Digital Journal — Microsoft wants to rule the world, even Third World countries where $100 laptops for children will soon be prevalent. In a move bound to spark controversy, Microsoft announced it wants Windows XP to be installed in the computers for the project One Laptop Per Child (OLPC).
The software giant wants to extend its reach by bringing XP to the XO laptop, a low-cost Linux laptop available to developing countries for around $100.
Microsoft is requesting XO designers add a port to boost the storage capacity via an SD card so Windows XP can run on the system. The XO can only hold 1GB of flash memory, but Microsoft says XP could run on 2GB total memory.
James Utzschneider, a Microsoft general manager, said in a recent blog post:
"Much of the technology in the XO is developed using open source technology licenses that make it difficult for engineers employed by commercial software companies like Microsoft to work directly on the project."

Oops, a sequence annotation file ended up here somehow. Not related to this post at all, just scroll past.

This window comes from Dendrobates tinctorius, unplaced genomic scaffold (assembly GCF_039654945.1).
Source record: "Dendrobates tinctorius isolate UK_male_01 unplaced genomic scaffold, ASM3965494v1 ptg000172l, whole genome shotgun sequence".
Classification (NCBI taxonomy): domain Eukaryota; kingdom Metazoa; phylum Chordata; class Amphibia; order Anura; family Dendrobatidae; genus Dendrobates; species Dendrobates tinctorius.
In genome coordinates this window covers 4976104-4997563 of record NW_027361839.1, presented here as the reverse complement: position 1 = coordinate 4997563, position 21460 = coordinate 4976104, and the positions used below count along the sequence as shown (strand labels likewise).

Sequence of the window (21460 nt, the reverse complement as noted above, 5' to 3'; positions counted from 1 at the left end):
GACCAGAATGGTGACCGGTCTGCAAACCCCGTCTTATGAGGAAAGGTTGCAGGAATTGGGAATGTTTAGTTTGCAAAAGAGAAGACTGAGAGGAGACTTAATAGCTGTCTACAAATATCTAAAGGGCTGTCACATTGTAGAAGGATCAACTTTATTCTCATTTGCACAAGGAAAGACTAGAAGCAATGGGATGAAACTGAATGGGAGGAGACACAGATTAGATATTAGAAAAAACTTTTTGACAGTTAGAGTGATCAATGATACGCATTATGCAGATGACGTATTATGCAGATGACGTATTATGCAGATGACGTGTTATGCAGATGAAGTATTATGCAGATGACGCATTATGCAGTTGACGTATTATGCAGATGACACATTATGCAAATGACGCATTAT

Microsoft also said it is planning limited field trials in January of an XO computer running Windows XP.
This is typical Microsoft: getting its nose into the business of smaller players who want to release the least expensive product possible. The OLPC execs reportedly don’t want a system bloated with a Windows operating system, but Microsoft clearly isn’t hearing it.
As anyone who has purchased an operating system knows, Microsoft doesn’t like giving away its software on the cheap, so OLPC supporters are worried the XO’s cost will increase if XP is installed on it.
Some food for thought: Isn’t XP the last generation of Window’s OS? Like one popular Mac/PC ad illustrates, isn't it at least a little bit funny that Microsoft itself is "downgrading" to XP rather than pushing Vista on the OLPC?
It looks as though Microsoft can’t stand seeing a Linux device win attention around the world, so expect its insistence to bring XP to the XO to increase in the coming months.